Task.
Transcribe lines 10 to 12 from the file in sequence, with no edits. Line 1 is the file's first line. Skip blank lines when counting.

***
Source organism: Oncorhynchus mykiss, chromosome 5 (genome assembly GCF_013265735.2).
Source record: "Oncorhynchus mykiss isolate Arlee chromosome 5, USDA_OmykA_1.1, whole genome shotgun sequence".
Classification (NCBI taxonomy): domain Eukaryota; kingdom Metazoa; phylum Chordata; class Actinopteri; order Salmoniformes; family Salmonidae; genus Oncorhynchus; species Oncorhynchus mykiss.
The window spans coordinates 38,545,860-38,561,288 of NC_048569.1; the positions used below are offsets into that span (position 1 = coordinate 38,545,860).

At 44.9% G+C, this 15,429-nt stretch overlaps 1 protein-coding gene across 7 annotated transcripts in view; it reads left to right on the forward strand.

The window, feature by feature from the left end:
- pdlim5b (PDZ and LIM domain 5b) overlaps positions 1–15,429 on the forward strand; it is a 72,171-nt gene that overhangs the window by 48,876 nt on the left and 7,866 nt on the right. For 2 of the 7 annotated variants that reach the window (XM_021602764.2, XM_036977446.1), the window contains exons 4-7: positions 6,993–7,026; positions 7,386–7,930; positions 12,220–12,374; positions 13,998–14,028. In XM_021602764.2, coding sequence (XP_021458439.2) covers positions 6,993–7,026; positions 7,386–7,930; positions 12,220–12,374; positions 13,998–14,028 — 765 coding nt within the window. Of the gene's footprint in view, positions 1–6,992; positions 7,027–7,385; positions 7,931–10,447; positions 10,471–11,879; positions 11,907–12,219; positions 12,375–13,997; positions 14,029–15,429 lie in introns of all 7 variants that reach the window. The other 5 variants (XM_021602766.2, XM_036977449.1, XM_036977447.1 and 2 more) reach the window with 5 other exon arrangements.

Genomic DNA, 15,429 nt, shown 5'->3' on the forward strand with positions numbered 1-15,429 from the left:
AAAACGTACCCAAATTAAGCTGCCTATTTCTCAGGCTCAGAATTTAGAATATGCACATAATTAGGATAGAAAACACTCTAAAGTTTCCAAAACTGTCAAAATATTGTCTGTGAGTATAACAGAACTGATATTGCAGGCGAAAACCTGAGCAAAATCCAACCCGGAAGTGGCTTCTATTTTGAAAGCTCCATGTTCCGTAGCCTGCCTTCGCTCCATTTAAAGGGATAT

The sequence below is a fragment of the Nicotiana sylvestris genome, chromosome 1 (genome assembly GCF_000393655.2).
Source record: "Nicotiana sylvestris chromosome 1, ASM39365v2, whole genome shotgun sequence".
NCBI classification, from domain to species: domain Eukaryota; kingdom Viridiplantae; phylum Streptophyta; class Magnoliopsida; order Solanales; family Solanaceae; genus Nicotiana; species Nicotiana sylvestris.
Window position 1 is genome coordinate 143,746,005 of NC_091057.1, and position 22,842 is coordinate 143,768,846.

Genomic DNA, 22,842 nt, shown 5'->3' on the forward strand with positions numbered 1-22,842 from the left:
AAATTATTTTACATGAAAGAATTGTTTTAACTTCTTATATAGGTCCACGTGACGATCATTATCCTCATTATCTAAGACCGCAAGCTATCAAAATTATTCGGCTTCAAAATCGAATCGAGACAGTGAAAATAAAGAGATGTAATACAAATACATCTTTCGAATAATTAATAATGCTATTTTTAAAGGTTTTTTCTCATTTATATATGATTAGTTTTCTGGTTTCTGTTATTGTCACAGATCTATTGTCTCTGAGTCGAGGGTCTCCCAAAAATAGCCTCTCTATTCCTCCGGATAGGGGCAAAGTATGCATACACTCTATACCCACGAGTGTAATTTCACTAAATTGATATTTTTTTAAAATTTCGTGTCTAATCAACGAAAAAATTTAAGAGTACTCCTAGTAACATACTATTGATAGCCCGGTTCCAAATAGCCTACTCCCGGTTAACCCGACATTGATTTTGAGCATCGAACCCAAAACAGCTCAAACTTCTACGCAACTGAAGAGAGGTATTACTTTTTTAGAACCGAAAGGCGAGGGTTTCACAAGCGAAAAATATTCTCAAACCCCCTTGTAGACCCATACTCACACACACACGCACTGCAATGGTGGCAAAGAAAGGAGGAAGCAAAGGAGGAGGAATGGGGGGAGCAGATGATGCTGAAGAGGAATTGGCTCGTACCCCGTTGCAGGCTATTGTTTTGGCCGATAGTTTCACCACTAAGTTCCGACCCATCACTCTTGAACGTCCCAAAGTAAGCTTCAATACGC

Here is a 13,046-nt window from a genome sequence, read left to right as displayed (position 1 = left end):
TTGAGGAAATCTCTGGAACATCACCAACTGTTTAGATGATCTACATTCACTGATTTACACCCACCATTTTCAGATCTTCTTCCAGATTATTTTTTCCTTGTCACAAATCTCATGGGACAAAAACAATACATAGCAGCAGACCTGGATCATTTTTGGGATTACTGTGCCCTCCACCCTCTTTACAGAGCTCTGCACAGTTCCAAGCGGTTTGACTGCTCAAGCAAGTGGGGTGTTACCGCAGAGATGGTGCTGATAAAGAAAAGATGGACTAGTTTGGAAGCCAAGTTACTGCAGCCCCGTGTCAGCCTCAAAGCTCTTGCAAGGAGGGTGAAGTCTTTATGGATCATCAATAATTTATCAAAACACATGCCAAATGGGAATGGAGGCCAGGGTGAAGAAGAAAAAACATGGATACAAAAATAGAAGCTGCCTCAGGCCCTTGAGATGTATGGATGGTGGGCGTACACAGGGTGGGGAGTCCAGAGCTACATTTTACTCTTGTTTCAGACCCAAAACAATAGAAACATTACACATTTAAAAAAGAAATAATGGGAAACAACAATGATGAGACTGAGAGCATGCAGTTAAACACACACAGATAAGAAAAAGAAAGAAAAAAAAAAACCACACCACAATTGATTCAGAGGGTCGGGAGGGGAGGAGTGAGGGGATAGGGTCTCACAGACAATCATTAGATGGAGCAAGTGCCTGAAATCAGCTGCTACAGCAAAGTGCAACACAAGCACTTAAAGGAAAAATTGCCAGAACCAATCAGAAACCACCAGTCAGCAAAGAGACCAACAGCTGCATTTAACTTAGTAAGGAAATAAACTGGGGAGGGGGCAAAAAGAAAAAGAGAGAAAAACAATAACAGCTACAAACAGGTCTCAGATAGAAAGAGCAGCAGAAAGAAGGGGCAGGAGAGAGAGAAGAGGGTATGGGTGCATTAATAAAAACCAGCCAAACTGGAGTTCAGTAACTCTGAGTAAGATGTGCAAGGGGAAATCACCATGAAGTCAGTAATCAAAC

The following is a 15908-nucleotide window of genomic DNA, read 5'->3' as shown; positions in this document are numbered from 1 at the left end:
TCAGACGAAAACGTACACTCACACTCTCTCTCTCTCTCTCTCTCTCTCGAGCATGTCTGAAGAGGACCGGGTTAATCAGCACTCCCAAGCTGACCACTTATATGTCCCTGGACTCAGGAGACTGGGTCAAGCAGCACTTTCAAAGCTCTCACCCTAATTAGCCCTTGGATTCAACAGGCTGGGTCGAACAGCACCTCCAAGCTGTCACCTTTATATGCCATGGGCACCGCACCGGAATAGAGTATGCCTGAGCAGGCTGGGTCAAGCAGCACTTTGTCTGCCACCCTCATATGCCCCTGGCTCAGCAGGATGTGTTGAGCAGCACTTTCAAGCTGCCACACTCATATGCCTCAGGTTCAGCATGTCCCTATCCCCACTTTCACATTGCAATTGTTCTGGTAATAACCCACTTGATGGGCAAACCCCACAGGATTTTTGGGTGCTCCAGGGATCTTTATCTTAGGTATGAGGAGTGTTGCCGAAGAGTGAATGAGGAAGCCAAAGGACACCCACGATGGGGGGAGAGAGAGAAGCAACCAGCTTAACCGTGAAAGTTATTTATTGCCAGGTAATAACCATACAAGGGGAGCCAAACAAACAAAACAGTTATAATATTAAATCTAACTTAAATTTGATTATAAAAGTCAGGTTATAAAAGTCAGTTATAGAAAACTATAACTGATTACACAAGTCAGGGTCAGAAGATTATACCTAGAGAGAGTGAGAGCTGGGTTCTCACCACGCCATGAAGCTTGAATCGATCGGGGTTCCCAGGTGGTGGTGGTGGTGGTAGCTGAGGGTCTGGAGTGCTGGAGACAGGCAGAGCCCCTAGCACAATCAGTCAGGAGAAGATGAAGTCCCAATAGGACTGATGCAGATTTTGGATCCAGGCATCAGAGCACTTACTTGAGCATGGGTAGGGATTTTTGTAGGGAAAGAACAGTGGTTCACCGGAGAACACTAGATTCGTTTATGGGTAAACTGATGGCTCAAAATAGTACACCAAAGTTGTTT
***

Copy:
The sequence below is a fragment of the Nicotiana sylvestris genome, chromosome 1 (genome assembly GCF_000393655.2).
Source record: "Nicotiana sylvestris chromosome 1, ASM39365v2, whole genome shotgun sequence".
NCBI classification, from domain to species: domain Eukaryota; kingdom Viridiplantae; phylum Streptophyta; class Magnoliopsida; order Solanales; family Solanaceae; genus Nicotiana; species Nicotiana sylvestris.